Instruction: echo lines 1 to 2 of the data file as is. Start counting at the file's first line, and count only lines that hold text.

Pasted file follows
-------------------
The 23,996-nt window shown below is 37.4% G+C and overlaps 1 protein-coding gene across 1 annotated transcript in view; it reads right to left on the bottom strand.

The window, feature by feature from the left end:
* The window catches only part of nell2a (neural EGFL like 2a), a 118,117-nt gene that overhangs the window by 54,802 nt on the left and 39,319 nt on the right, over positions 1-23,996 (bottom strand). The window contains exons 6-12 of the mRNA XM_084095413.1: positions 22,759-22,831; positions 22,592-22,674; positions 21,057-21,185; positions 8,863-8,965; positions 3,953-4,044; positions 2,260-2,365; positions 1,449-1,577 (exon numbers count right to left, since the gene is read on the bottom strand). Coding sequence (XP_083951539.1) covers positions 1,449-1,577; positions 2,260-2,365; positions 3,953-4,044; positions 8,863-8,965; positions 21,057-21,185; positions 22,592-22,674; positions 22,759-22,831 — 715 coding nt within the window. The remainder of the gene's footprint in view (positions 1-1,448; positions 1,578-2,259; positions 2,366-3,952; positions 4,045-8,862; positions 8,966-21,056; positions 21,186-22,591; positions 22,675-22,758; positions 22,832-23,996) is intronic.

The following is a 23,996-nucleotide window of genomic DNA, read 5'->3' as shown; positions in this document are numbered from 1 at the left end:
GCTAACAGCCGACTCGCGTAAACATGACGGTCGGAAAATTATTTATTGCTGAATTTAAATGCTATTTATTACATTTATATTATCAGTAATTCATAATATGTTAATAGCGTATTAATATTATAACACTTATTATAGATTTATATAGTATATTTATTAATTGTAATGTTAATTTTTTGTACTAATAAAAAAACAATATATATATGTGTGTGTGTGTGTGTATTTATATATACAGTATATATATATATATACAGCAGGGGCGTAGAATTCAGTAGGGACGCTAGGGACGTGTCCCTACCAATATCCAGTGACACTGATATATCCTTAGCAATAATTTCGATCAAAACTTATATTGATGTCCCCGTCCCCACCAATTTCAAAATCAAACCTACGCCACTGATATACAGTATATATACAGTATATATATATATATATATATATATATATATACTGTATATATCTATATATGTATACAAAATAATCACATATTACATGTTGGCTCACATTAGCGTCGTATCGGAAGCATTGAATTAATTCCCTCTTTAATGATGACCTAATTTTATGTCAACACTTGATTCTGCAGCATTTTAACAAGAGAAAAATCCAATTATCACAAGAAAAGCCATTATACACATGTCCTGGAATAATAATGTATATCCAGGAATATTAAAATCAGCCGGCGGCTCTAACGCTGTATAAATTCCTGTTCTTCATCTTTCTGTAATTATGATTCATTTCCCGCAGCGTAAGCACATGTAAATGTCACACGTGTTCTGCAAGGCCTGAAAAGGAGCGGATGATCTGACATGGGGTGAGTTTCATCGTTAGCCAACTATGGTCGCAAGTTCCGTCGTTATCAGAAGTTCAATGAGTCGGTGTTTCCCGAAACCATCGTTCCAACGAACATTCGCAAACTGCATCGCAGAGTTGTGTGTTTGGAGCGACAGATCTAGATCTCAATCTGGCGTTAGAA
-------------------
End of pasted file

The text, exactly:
The 23,996-nt window shown below is 37.4% G+C and overlaps 1 protein-coding gene across 1 annotated transcript in view; it reads right to left on the bottom strand.

The window, feature by feature from the left end: